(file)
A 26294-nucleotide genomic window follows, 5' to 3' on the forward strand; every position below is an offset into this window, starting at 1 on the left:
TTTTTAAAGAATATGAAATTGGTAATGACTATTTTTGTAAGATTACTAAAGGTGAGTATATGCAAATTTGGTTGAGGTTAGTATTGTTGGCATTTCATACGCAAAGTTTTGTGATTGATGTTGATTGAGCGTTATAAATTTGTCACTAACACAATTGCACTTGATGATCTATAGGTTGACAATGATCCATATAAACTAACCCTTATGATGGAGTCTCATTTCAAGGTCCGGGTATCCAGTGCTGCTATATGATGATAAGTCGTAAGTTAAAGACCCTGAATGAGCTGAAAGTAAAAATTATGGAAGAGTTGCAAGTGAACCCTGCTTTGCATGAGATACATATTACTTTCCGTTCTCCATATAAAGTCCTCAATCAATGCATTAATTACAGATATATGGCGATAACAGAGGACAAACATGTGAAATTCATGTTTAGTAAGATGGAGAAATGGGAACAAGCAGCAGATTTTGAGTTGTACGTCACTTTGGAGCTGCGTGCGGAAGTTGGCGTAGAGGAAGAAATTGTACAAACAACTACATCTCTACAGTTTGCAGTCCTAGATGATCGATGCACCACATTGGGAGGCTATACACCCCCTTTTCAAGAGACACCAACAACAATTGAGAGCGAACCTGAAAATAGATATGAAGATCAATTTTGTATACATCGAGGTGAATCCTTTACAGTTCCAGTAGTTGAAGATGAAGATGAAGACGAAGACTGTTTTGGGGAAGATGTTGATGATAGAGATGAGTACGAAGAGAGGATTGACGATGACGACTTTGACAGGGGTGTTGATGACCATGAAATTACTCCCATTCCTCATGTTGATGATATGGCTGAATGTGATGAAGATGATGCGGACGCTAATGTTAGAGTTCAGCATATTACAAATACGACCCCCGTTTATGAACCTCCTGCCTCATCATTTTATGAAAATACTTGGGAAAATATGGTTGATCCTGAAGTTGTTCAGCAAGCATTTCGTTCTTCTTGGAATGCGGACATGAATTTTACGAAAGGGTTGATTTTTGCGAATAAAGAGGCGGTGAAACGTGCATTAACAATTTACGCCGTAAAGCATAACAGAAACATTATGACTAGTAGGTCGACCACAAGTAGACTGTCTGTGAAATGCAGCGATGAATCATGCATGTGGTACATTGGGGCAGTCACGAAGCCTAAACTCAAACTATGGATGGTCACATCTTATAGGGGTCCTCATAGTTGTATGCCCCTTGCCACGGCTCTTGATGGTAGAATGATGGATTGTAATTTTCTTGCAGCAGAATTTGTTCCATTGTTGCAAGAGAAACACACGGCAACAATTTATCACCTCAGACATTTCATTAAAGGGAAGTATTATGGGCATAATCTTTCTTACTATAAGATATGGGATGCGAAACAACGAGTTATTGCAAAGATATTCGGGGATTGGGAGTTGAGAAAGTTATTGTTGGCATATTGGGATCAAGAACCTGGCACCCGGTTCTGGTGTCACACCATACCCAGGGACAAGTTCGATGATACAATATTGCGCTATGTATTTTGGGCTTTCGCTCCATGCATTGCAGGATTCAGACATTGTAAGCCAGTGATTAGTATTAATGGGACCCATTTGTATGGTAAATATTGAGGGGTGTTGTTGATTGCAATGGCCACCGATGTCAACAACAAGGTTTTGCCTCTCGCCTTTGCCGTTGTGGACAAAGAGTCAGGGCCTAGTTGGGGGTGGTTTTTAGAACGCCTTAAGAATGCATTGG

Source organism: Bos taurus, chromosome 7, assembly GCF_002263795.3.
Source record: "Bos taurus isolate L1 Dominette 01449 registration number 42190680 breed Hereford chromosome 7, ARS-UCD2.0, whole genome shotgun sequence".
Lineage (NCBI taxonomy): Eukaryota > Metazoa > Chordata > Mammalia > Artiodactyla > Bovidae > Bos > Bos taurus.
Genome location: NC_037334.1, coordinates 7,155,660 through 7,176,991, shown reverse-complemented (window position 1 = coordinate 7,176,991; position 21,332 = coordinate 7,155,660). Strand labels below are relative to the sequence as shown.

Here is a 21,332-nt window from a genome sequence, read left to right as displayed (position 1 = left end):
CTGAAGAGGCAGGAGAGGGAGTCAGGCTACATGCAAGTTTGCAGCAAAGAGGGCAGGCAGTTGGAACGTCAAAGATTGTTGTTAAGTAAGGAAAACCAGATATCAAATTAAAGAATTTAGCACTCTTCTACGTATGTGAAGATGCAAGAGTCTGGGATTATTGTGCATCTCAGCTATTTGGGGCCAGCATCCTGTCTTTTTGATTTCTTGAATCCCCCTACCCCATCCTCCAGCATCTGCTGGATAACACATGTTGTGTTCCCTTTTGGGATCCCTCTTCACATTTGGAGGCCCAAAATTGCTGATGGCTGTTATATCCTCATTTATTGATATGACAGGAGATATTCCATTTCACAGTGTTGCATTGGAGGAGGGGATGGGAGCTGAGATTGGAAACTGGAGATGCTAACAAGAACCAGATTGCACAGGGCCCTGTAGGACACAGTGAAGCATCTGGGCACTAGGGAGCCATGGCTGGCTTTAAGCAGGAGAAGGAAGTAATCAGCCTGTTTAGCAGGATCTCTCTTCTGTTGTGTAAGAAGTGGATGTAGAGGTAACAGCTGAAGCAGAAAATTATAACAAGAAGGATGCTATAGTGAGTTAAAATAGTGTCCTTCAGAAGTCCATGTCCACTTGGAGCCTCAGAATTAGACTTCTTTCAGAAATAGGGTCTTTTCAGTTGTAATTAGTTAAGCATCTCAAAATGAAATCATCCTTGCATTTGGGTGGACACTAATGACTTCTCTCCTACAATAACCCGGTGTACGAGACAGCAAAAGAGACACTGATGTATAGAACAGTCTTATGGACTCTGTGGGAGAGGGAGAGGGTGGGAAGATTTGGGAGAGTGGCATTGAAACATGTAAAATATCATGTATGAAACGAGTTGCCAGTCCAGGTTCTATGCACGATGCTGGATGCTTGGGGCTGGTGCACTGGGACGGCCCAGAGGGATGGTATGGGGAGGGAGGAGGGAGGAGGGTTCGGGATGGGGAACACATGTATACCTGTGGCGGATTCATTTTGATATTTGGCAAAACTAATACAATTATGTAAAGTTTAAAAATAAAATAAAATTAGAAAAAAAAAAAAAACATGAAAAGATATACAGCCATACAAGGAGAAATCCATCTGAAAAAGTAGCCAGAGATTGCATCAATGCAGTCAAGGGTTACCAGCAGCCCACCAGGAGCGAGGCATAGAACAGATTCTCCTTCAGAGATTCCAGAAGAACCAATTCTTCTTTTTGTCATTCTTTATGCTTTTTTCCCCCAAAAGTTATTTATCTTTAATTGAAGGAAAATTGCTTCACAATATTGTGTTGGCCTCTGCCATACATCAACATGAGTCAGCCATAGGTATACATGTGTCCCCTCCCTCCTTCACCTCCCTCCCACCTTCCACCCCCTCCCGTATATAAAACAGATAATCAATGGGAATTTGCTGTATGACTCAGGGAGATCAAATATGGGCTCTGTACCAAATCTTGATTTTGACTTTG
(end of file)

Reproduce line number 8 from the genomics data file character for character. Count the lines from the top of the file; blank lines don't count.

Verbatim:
CTGAAGAGGCAGGAGAGGGAGTCAGGCTACATGCAAGTTTGCAGCAAAGAGGGCAGGCAGTTGGAACGTCAAAGATTGTTGTTAAGTAAGGAAAACCAGATATCAAATTAAAGAATTTAGCACTCTTCTACGTATGTGAAGATGCAAGAGTCTGGGATTATTGTGCATCTCAGCTATTTGGGGCCAGCATCCTGTCTTTTTGATTTCTTGAATCCCCCTACCCCATCCTCCAGCATCTGCTGGATAACACATGTTGTGTTCCCTTTTGGGATCCCTCTTCACATTTGGAGGCCCAAAATTGCTGATGGCTGTTATATCCTCATTTATTGATATGACAGGAGATATTCCATTTCACAGTGTTGCATTGGAGGAGGGGATGGGAGCTGAGATTGGAAACTGGAGATGCTAACAAGAACCAGATTGCACAGGGCCCTGTAGGACACAGTGAAGCATCTGGGCACTAGGGAGCCATGGCTGGCTTTAAGCAGGAGAAGGAAGTAATCAGCCTGTTTAGCAGGATCTCTCTTCTGTTGTGTAAGAAGTGGATGTAGAGGTAACAGCTGAAGCAGAAAATTATAACAAGAAGGATGCTATAGTGAGTTAAAATAGTGTCCTTCAGAAGTCCATGTCCACTTGGAGCCTCAGAATTAGACTTCTTTCAGAAATAGGGTCTTTTCAGTTGTAATTAGTTAAGCATCTCAAAATGAAATCATCCTTGCATTTGGGTGGACACTAATGACTTCTCTCCTACAATAACCCGGTGTACGAGACAGCAAAAGAGACACTGATGTATAGAACAGTCTTATGGACTCTGTGGGAGAGGGAGAGGGTGGGAAGATTTGGGAGAGTGGCATTGAAACATGTAAAATATCATGTATGAAACGAGTTGCCAGTCCAGGTTCTATGCACGATGCTGGATGCTTGGGGCTGGTGCACTGGGACGGCCCAGAGGGATGGTATGGGGAGGGAGGAGGGAGGAGGGTTCGGGATGGGGAACACATGTATACCTGTGGCGGATTCATTTTGATATTTGGCAAAACTAATACAATTATGTAAAGTTTAAAAATAAAATAAAATTAGAAAAAAAAAAAAAACATGAAAAGATATACAGCCATACAAGGAGAAATCCATCTGAAAAAGTAGCCAGAGATTGCATCAATGCAGTCAAGGGTTACCAGCAGCCCACCAGGAGCGAGGCATAGAACAGATTCTCCTTCAGAGATTCCAGAAGAACCAATTCTTCTTTTTGTCATTCTTTATGCTTTTTTCCCCCAAAAGTTATTTATCTTTAATTGAAGGAAAATTGCTTCACAATATTGTGTTGGCCTCTGCCATACATCAACATGAGTCAGCCATAGGTATACATGTGTCCCCTCCCTCCTTCACCTCCCTCCCACCTTCCACCCCCTCCCGTATATAAAACAGATAATCAATGGGAATTTGCTGTATGACTCAGGGAGATCAAATATGGGCTCTGTACCAAATCTTGATTTTGACTTTG